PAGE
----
By Adam Stanley – If you were to map out how a young golf professional career should begin, then you would be wise to follow that of Albin Choi.
The 23-year-old from Toronto is in the midst of his third professional season after spending 2013 on Mackenzie Tour – PGA Tour Canada, 2014 on the Web.com Tour – after finishing T15 at its Qualifying School that year – and is now back on the Mackenzie Tour, where he currently sits fourth on the Order of Merit. Choi captured the second event of the season in Victoria, after a successful winter on a mini-tour in the U.S., where he won twice more.
Choi, a member of Golf Canada’s Young Pro Program and also the 2012 Ontario Men’s Amateur champion, plays golf in such a way that at the 2013 RBC Canadian Open, former Masters champion Charl Schwartzel called Choi, “hands down the best amateur I’ve played with by far.”
So how can a youngster with such lofty classifications manage to harness all that into a complete golfing package? And, how does he do it with such a fun-loving demeanor that you think it must be put on?
He does it because Choi, whose early success has kept him smiling, has also had to go through something no one should: in 2011, he lost his mother, who suffered from depression, to suicide.
“I still miss her very much,” Choi says. “It was pretty tough for the first couple of years, but time heals most things. I’ve been trying to work harder and be better just for her, and for myself.”
Choi’s long-time coach from Golf Canada, Derek Ingram, has seen the North Carolina State graduate evolve from both a mental and physical perspective.
“He’s susceptible to getting darker when things don’t go well as a result of what happened in his personal life,” Ingram explains. “But Albin has turned a corner in terms of his outlook. I’ve never questioned Albin Choi’s game.
“I’ve never doubted his ability to be a superstar in this game.”
And, as far as that off-the-course personality?
“If anything, he might be a little too nice,” says Ingram with a laugh. “He’s smart, really happy, and great to be around.”
Choi admits that after university, where he won eight times, there was a bit of an adjustment period. He decided on N.C. State for a simple reason (“It was warm”), and because fellow Canadian star Matt Hill went there and had nothing but good things to say.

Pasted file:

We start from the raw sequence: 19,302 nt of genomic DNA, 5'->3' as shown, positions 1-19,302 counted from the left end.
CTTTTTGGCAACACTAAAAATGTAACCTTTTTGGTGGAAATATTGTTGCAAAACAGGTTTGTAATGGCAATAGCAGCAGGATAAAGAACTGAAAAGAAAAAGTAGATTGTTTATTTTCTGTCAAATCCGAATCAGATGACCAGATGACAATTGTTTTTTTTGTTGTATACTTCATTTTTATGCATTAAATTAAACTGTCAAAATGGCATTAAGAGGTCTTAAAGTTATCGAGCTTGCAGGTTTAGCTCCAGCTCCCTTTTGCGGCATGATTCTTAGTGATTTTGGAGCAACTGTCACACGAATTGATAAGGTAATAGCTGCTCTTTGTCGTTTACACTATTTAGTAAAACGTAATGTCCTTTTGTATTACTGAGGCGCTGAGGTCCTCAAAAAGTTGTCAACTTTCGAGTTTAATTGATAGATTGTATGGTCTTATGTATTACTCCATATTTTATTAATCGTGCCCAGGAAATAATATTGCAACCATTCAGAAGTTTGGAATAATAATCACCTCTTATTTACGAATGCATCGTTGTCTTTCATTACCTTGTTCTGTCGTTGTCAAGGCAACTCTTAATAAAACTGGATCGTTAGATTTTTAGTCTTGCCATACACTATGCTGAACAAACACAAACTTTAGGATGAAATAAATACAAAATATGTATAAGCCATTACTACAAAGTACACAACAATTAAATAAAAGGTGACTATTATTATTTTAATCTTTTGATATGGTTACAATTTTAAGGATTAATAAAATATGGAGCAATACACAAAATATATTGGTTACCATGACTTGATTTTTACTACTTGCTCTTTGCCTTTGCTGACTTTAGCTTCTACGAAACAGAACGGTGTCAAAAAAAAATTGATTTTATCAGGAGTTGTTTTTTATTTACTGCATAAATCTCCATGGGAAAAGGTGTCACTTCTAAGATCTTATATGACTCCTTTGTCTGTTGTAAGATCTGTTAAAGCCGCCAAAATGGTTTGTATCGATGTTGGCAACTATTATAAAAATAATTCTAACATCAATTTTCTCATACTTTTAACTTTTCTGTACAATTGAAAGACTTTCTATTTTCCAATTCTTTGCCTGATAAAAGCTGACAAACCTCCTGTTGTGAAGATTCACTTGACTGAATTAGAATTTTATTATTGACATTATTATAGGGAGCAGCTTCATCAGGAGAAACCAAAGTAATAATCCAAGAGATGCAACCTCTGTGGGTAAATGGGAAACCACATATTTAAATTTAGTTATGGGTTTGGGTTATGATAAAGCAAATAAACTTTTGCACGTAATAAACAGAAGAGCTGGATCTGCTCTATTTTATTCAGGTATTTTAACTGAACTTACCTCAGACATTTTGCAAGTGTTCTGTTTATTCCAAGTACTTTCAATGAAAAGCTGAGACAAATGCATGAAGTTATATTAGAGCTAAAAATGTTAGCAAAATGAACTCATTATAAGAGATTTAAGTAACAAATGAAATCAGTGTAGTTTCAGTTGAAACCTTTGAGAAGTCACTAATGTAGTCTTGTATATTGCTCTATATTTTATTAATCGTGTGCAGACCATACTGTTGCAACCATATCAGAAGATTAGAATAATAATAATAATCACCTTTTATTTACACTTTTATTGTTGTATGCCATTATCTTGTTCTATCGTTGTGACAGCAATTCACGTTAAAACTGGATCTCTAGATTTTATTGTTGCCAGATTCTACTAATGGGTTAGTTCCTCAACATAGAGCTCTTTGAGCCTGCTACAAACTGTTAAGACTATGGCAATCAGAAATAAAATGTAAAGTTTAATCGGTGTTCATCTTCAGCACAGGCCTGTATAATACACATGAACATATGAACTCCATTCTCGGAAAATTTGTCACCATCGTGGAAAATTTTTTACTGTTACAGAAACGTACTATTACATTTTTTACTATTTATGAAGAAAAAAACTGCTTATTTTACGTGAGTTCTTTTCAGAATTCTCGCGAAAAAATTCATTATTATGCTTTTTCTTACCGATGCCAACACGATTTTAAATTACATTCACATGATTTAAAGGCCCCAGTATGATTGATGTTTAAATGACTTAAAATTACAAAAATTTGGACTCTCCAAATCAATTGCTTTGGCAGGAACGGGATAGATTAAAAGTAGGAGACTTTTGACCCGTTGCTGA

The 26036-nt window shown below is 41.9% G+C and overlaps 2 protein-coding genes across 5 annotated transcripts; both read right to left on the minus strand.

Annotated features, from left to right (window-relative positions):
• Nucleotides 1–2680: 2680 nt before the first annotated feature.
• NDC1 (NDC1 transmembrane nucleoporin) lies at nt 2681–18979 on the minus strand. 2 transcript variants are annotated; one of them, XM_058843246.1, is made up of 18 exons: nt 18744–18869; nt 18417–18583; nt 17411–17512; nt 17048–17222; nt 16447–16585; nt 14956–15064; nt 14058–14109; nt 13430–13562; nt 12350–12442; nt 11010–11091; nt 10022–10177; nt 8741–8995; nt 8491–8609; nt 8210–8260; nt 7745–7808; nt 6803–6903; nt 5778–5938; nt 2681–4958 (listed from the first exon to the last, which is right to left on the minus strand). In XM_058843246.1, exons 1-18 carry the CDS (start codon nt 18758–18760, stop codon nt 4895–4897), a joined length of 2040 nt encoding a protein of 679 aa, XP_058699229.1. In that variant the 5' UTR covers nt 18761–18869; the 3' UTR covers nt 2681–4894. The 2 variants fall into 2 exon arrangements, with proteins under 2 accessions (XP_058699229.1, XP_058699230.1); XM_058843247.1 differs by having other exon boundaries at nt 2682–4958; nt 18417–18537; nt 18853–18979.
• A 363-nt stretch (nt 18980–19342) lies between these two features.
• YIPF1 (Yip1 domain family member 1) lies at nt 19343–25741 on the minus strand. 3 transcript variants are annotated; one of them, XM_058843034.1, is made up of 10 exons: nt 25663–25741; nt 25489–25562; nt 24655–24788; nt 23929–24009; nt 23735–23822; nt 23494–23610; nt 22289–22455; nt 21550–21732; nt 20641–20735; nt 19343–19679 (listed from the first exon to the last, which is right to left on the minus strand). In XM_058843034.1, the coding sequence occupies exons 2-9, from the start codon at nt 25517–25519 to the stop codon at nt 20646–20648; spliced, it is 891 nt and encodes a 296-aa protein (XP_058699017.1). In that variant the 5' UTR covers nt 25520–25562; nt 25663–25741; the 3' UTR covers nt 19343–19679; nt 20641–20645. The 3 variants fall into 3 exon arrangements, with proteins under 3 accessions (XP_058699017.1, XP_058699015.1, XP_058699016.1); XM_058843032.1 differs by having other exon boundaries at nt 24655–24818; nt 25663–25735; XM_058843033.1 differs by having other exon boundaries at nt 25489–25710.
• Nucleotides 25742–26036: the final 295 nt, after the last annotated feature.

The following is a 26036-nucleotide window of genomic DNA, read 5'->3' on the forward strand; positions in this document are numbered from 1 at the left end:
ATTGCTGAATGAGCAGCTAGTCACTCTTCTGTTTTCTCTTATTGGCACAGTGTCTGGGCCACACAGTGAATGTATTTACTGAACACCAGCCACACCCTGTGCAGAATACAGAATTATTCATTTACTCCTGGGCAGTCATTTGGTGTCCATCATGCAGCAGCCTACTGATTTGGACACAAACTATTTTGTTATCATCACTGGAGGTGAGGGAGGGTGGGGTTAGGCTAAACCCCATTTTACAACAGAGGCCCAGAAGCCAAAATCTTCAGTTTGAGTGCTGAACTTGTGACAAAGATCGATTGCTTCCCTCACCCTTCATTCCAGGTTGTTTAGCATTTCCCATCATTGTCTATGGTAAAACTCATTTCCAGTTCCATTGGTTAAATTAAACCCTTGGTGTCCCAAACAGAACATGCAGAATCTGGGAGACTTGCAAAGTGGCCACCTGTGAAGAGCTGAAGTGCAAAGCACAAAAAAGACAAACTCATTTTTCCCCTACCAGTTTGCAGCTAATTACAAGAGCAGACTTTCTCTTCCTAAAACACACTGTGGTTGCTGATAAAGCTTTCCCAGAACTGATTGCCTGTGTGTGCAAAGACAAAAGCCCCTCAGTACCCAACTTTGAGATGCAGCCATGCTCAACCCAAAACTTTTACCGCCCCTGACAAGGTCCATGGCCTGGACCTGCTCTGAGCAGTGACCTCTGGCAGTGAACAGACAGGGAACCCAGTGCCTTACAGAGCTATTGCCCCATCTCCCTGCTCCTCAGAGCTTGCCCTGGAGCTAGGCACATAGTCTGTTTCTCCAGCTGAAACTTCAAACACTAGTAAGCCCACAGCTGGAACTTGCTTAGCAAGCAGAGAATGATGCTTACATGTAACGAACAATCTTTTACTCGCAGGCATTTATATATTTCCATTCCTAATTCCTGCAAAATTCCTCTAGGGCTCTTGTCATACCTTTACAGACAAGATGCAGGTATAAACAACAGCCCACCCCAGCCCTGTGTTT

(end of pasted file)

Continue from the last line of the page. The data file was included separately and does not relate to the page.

“I was looking for some sunshine and I just loved the facility,” Choi explains. “I felt good about going into the transition (from amateur to professional golf). I thought if I kept doing what I’d been doing, I’d do well. It’s been more of a roller-coaster ride than I thought, but it’s all part of the process.”
Choi missed nine cuts on the Web.com Tour in 2014, but has returned in 2015 with a bang. He acknowledges he might have tried a little too hard last season.
“We all want things to happen quick, and we all want to find that success early. It was a hard year for me. If I just went out there and did what I normally did, I think I would have done a little better,” Choi explains.
Ingram echoes that.
“He’d won so many college events and had been a winner at every level. He had the ability to dominate quickly and have success quickly because he was so good. He added pressure to himself, and forgot how to have a lot of fun,” he says.
If the success Choi has enjoyed in 2015 has been any indication, he’s remembered, in spades, how to enjoy golf again. As of press time, Choi sits fourth on the Mackenzie Tour’s Order of Merit, inside ‘The Five.’ He should have some status on the Web.com Tour for 2016 or at least a big step forward for Web.com Tour Qualifying.
A small part of that success, Choi admits, is because of the time he gets away from the golf course. He took an extended break between missing the cut at the National Capital Open to Support Our Troops and The Great Waterway Classic.
Asked what he worked on in that time, he said, “nothing,” with a smile.
“I took some time off. I needed to get away from golf a little bit and just really enjoyed my time at home.”
Choi’s friends – on and off the golf course, especially his Team Canada teammates – make up a strong group for Choi.
“Every friend you make on the course, you make a friend for life,” he says.
“You need to find a good balance in your life,” Choi continues. “This game can beat you down sometimes, so it’s good to have people around you to make it comforting.”
It’s impossible to predict where Albin Choi will end up as a professional, but so far, he’s got the right map to get there.